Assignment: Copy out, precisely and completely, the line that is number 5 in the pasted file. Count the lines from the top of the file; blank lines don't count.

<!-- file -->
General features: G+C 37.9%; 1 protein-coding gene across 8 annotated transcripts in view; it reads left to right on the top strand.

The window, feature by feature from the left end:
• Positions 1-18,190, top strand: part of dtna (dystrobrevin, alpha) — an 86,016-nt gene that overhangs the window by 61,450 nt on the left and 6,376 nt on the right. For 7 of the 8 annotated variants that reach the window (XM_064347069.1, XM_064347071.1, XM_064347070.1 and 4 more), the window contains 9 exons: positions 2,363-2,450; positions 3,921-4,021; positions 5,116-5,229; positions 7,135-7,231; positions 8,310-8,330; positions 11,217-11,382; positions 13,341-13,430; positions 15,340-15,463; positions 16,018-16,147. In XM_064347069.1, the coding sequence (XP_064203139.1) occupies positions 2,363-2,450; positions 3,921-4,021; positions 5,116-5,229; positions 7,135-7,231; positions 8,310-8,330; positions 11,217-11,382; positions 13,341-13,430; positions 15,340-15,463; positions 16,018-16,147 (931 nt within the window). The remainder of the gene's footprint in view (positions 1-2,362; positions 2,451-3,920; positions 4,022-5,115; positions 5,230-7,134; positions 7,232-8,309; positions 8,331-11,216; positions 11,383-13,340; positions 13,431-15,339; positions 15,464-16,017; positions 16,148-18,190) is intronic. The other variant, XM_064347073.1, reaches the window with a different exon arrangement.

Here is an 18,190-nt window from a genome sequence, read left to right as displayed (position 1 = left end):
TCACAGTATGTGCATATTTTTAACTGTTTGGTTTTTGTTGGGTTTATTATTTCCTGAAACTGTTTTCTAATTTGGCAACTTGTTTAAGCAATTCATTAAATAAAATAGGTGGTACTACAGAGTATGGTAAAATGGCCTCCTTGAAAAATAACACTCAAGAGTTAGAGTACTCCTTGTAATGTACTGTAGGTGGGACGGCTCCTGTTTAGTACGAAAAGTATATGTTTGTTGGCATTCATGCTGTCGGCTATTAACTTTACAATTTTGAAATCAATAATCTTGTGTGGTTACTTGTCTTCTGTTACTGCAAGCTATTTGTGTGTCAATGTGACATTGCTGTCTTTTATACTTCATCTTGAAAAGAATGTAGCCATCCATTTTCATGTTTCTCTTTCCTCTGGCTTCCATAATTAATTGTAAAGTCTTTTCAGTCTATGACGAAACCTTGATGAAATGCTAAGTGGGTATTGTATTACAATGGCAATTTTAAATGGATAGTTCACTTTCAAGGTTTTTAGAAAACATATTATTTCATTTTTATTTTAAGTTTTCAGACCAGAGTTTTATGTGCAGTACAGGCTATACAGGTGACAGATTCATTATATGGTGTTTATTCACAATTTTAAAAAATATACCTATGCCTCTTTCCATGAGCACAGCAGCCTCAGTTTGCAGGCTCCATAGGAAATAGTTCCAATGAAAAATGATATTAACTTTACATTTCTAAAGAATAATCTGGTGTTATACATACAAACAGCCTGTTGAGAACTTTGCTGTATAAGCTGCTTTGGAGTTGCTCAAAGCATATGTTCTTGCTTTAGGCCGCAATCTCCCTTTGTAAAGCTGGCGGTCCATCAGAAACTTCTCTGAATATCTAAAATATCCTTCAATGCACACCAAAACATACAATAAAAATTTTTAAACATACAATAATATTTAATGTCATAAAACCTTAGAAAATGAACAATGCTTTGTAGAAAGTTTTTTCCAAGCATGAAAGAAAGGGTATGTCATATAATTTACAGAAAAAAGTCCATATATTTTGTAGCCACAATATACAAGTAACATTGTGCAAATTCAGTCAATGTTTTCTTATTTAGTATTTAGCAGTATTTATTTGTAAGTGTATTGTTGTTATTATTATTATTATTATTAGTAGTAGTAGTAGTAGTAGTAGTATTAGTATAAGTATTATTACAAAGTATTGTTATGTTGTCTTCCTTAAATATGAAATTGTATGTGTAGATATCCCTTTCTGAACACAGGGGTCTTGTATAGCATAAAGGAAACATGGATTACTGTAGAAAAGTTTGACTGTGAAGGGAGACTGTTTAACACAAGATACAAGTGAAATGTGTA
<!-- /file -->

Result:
TCACAGTATGTGCATATTTTTAACTGTTTGGTTTTTGTTGGGTTTATTATTTCCTGAAACTGTTTTCTAATTTGGCAACTTGTTTAAGCAATTCATTAAATAAAATAGGTGGTACTACAGAGTATGGTAAAATGGCCTCCTTGAAAAATAACACTCAAGAGTTAGAGTACTCCTTGTAATGTACTGTAGGTGGGACGGCTCCTGTTTAGTACGAAAAGTATATGTTTGTTGGCATTCATGCTGTCGGCTATTAACTTTACAATTTTGAAATCAATAATCTTGTGTGGTTACTTGTCTTCTGTTACTGCAAGCTATTTGTGTGTCAATGTGACATTGCTGTCTTTTATACTTCATCTTGAAAAGAATGTAGCCATCCATTTTCATGTTTCTCTTTCCTCTGGCTTCCATAATTAATTGTAAAGTCTTTTCAGTCTATGACGAAACCTTGATGAAATGCTAAGTGGGTATTGTATTACAATGGCAATTTTAAATGGATAGTTCACTTTCAAGGTTTTTAGAAAACATATTATTTCATTTTTATTTTAAGTTTTCAGACCAGAGTTTTATGTGCAGTACAGGCTATACAGGTGACAGATTCATTATATGGTGTTTATTCACAATTTTAAAAAATATACCTATGCCTCTTTCCATGAGCACAGCAGCCTCAGTTTGCAGGCTCCATAGGAAATAGTTCCAATGAAAAATGATATTAACTTTACATTTCTAAAGAATAATCTGGTGTTATACATACAAACAGCCTGTTGAGAACTTTGCTGTATAAGCTGCTTTGGAGTTGCTCAAAGCATATGTTCTTGCTTTAGGCCGCAATCTCCCTTTGTAAAGCTGGCGGTCCATCAGAAACTTCTCTGAATATCTAAAATATCCTTCAATGCACACCAAAACATACAATAAAAATTTTTAAACATACAATAATATTTAATGTCATAAAACCTTAGAAAATGAACAATGCTTTGTAGAAAGTTTTTTCCAAGCATGAAAGAAAGGGTATGTCATATAATTTACAGAAAAAAGTCCATATATTTTGTAGCCACAATATACAAGTAACATTGTGCAAATTCAGTCAATGTTTTCTTATTTAGTATTTAGCAGTATTTATTTGTAAGTGTATTGTTGTTATTATTATTATTATTATTAGTAGTAGTAGTAGTAGTAGTAGTATTAGTATAAGTATTATTACAAAGTATTGTTATGTTGTCTTCCTTAAATATGAAATTGTATGTGTAGATATCCCTTTCTGAACACAGGGGTCTTGTATAGCATAAAGGAAACATGGATTACTGTAGAAAAGTTTGACTGTGAAGGGAGACTGTTTAACACAAGATACAAGTGAAATGTGTA